The Blue-Collar Boomer That Won’t Bow

Written by Terrell Clemmons

Sebastian Gorka Explains the Electoral Phenomenon of Donald J. Trump

J.D. Vance was born in 1984 in Middletown, Ohio, where his grandparents had moved two generations prior and found gainful employment with the American Rolling Mill Company, commonly called Armco Steel. Decent wages enabled them work their way toward a comfortable life, one very different, materially, from the dirt-poor subsistence they’d left in the hills of Jackson, Kentucky. In Middletown, people could make ends meet, raise a family, and still have a little extra to spend come Christmas time.

By the time J.D. was in school, though, the formerly thriving community was starting to languish. His father wasn’t around, and his mother was addicted to drugs. Still, he managed to graduate from college and Yale Law School after serving in the marines, and in 2016, he published Hillbilly Elegy.

Part memoir and part cultural critique, Hillbilly Elegy opens with Vance describing a return trip to his ancestral home, where he found “decrepit shacks rotting away, stray dogs begging for food, and old furniture strewn on the lawns.” His clan’s Appalachian existence had been spartan, but for generations, they had lived by a code that expected hard work, looking out for one another, and living for things larger than oneself, be that family, nation, or God. Yet, by the early 2010s, some one third of the local population was languishing below the poverty line. What had supplanted their code?

At the same time, his own hometown of Middletown lay in a similar state of desolation. How was it that people of ethical, rugged stock had descended to such largescale indolence? That question prompted Hillbilly Elegy.

As Hillbilly Elegy neared its arrival in bookstores, Hungarian immigrant Sebastian Gorka received an unexpected phone call. Would Dr. Gorka be willing to help the reality TV star from Queens prepare on national security for the Republican debate? Gorka had his reservations. Born in London to Hungarian refugees, he had studied Shakespeare, philosophy, theology, and the history of the British Empire. Yes, he had worked in counterterrorism, both in post-Communist Hungary and post-September 11th America, but his British sensibilities were wholly unaccustomed to the off-putting style and manner of Donald J. Trump.

Reservations notwithstanding, though, he accepted the invitation, and not only to his surprise connected with the Donald, but went on to write a full-throated endorsement of him and make an unapologetic case for his reelection. In The War for America’s Soul, he explains how Donald Trump’s vision for America addressed the causes lying behind the malaise Vance articulated:

Not only did I connect with the brash billionaire businessman, but once I came to work for him in the White House, I would get to see first hand the preternatural way he connects with people of all backgrounds – especially people who were life-long, working-class Democrat voters, such as the salt of the earth “forgotten men” and women of Pennsylvania or Michigan or Wisconsin.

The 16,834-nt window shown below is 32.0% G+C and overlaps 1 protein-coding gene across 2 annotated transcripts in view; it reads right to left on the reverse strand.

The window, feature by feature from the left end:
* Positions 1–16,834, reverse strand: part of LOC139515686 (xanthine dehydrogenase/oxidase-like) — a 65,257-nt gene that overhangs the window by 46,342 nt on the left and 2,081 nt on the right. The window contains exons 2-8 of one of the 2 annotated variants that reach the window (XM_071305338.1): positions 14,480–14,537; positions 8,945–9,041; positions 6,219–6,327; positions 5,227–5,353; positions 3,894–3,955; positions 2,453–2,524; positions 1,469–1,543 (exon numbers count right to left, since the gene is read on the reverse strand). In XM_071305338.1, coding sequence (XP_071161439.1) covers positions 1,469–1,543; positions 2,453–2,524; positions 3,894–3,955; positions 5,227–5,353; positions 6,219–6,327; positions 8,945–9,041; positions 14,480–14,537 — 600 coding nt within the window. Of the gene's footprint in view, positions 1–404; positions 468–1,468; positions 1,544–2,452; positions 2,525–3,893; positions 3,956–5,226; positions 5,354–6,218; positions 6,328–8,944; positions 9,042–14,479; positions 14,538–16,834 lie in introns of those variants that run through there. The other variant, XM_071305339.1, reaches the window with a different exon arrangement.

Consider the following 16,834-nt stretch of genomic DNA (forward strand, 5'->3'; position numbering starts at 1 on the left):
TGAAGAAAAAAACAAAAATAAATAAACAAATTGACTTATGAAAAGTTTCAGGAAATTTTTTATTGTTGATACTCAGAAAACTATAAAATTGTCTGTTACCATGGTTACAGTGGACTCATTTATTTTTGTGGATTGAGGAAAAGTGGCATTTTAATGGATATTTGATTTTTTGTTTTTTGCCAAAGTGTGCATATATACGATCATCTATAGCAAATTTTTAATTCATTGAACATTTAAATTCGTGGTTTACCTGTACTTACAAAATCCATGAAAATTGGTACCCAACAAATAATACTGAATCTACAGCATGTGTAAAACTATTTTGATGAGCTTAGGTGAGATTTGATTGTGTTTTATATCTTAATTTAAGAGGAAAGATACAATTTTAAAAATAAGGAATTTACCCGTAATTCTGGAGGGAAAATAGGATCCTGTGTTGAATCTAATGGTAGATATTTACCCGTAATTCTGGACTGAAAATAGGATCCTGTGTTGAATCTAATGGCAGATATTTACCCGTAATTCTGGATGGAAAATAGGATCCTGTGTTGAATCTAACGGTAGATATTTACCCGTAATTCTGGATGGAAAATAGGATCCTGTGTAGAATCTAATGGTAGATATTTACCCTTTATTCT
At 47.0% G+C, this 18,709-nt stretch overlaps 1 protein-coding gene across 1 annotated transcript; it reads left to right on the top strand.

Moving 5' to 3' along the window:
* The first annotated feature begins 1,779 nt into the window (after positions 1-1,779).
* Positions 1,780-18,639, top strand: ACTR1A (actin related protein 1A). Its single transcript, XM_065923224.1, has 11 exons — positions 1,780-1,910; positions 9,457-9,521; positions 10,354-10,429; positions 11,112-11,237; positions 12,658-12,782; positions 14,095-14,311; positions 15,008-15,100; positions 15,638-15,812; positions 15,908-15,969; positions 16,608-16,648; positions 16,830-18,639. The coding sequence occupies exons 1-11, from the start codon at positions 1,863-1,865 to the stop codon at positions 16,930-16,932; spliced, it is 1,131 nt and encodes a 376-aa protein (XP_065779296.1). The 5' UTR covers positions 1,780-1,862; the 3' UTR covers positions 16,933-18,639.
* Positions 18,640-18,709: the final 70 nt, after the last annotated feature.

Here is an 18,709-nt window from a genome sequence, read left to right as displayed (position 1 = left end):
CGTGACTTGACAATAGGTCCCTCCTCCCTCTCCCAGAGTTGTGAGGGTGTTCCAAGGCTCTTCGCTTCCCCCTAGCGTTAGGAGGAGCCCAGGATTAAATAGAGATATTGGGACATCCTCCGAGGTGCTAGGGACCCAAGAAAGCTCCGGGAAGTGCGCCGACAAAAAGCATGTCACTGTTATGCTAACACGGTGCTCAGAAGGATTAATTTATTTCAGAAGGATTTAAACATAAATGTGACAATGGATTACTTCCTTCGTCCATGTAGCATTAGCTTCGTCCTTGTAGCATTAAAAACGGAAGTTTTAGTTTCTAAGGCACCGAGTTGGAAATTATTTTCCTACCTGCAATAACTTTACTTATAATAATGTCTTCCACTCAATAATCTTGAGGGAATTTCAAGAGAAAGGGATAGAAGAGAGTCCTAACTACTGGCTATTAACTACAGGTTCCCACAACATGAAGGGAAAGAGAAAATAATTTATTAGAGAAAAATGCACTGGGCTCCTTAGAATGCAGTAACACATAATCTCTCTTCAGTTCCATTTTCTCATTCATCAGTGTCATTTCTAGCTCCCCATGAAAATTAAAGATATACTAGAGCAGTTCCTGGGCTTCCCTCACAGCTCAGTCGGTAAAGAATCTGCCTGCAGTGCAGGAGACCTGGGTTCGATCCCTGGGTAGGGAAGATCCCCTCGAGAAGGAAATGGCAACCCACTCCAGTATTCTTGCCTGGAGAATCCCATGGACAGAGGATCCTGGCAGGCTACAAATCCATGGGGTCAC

When Donald Trump said he wanted to “Make America Great Again,” he was talking about (among other things) reviving the culture of manufacturing and production that leftist globalists had stripped from middle America. Donald Trump’s first election, Gorka wrote, was “a reaction against the Left’s all-out assault on all that is good and true in America [including] the patriotic, working-class Americans which the Left regards as both deplorable and dispensable.” No elitist, Republican or Democrat, could have done this, Gorka says, and today’s record employment numbers confirm that we are experiencing a true, blue-collar boom.

As a naturalized citizen, American by choice, Gorka also brings another perspective to the current electoral conflict. It traces back to when he was a boy of about eight and nonchalantly asked his father a simple question:

“What are those lines on your wrists?”

Without emotion, without skipping a beat, he looked at me and said, “Son, that’s where the Secret Police bound my wrists together with wire behind my back so they could hang me from the ceiling of the torture chamber.”

That’s when my life changed.

From that moment onward, Good and Evil weren’t theoretical, abstract concepts. … Good and Evil existed in the hearts of men, men like the Communist officers who had tortured my father in the basement of their headquarters.

When Donald Trump says he wants to “Make America Great Again,” he also means reinvigorating the Constitutional principles America was founded on – inalienable rights conferred on individuals by the Creator (not government), with government bound by strict limits because men and women are fallen creatures, not naturally inclined to serve the public’s interests above their own. These principles aren’t niceties, but rather are necessary, because Good and Evil do exist, and enemies come in both foreign and domestic attire.

People may charge the president with all manner of character flaws, but in his foreign and domestic policies, he is guarding American sovereignty, liberty, and prosperity. Without these, my friends and fellow citizens, we do not have an America. Love him or hate him, in President Trump, we have a brawling political outsider – one who stubbornly refuses to be domesticated by elitists at home or enemies abroad. I’ll take this brawling outsider over the elitist or foreign enemy any day.


IFI is hosting our annual Worldview Conference on March 7th at the Village Church of Barrington. This year’s conference is titled “Thinking Biblically About Our Corrosive Culture” and features Dr. Michael Brown and Dr. Rob Gagnon. For more information, please click HERE for a flyer or click the button below to register for the conference.